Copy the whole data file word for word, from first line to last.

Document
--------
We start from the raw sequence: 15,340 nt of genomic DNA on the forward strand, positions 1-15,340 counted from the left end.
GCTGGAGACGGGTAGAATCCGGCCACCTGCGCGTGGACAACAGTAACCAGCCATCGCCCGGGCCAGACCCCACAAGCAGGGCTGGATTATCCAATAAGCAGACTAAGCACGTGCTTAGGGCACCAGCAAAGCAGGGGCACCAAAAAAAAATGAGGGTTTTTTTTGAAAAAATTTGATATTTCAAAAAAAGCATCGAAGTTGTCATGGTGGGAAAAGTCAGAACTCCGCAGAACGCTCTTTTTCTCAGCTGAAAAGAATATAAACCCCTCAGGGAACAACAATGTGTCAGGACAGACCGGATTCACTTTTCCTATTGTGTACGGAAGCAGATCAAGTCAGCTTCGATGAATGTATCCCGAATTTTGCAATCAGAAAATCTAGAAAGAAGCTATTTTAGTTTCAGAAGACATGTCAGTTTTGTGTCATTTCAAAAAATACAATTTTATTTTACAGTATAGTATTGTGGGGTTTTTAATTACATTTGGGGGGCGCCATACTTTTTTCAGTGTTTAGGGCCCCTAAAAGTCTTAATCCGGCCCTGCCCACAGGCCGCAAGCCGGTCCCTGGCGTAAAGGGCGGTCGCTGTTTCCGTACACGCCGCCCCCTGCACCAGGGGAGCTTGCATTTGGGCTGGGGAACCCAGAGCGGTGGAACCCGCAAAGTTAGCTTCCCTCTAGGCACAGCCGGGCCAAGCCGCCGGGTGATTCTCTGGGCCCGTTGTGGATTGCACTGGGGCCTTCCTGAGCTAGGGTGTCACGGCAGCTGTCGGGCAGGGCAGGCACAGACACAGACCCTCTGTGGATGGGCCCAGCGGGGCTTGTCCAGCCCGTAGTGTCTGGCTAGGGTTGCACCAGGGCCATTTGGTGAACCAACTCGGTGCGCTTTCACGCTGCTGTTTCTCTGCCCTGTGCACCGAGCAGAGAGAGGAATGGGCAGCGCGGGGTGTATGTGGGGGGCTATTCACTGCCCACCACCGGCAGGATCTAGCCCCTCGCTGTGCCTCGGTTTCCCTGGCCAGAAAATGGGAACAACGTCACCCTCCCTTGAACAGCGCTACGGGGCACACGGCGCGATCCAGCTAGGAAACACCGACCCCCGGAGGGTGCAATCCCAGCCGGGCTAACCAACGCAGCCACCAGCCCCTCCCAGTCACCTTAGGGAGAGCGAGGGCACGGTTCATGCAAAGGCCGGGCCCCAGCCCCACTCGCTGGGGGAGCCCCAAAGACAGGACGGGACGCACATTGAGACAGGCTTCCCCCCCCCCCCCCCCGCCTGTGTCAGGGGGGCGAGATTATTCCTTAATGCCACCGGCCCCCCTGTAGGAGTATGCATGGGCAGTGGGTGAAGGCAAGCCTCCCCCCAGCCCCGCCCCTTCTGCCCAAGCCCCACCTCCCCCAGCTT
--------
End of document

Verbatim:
We start from the raw sequence: 15,340 nt of genomic DNA on the forward strand, positions 1-15,340 counted from the left end.
GCTGGAGACGGGTAGAATCCGGCCACCTGCGCGTGGACAACAGTAACCAGCCATCGCCCGGGCCAGACCCCACAAGCAGGGCTGGATTATCCAATAAGCAGACTAAGCACGTGCTTAGGGCACCAGCAAAGCAGGGGCACCAAAAAAAAATGAGGGTTTTTTTTGAAAAAATTTGATATTTCAAAAAAAGCATCGAAGTTGTCATGGTGGGAAAAGTCAGAACTCCGCAGAACGCTCTTTTTCTCAGCTGAAAAGAATATAAACCCCTCAGGGAACAACAATGTGTCAGGACAGACCGGATTCACTTTTCCTATTGTGTACGGAAGCAGATCAAGTCAGCTTCGATGAATGTATCCCGAATTTTGCAATCAGAAAATCTAGAAAGAAGCTATTTTAGTTTCAGAAGACATGTCAGTTTTGTGTCATTTCAAAAAATACAATTTTATTTTACAGTATAGTATTGTGGGGTTTTTAATTACATTTGGGGGGCGCCATACTTTTTTCAGTGTTTAGGGCCCCTAAAAGTCTTAATCCGGCCCTGCCCACAGGCCGCAAGCCGGTCCCTGGCGTAAAGGGCGGTCGCTGTTTCCGTACACGCCGCCCCCTGCACCAGGGGAGCTTGCATTTGGGCTGGGGAACCCAGAGCGGTGGAACCCGCAAAGTTAGCTTCCCTCTAGGCACAGCCGGGCCAAGCCGCCGGGTGATTCTCTGGGCCCGTTGTGGATTGCACTGGGGCCTTCCTGAGCTAGGGTGTCACGGCAGCTGTCGGGCAGGGCAGGCACAGACACAGACCCTCTGTGGATGGGCCCAGCGGGGCTTGTCCAGCCCGTAGTGTCTGGCTAGGGTTGCACCAGGGCCATTTGGTGAACCAACTCGGTGCGCTTTCACGCTGCTGTTTCTCTGCCCTGTGCACCGAGCAGAGAGAGGAATGGGCAGCGCGGGGTGTATGTGGGGGGCTATTCACTGCCCACCACCGGCAGGATCTAGCCCCTCGCTGTGCCTCGGTTTCCCTGGCCAGAAAATGGGAACAACGTCACCCTCCCTTGAACAGCGCTACGGGGCACACGGCGCGATCCAGCTAGGAAACACCGACCCCCGGAGGGTGCAATCCCAGCCGGGCTAACCAACGCAGCCACCAGCCCCTCCCAGTCACCTTAGGGAGAGCGAGGGCACGGTTCATGCAAAGGCCGGGCCCCAGCCCCACTCGCTGGGGGAGCCCCAAAGACAGGACGGGACGCACATTGAGACAGGCTTCCCCCCCCCCCCCCCCGCCTGTGTCAGGGGGGCGAGATTATTCCTTAATGCCACCGGCCCCCCTGTAGGAGTATGCATGGGCAGTGGGTGAAGGCAAGCCTCCCCCCAGCCCCGCCCCTTCTGCCCAAGCCCCACCTCCCCCAGCTT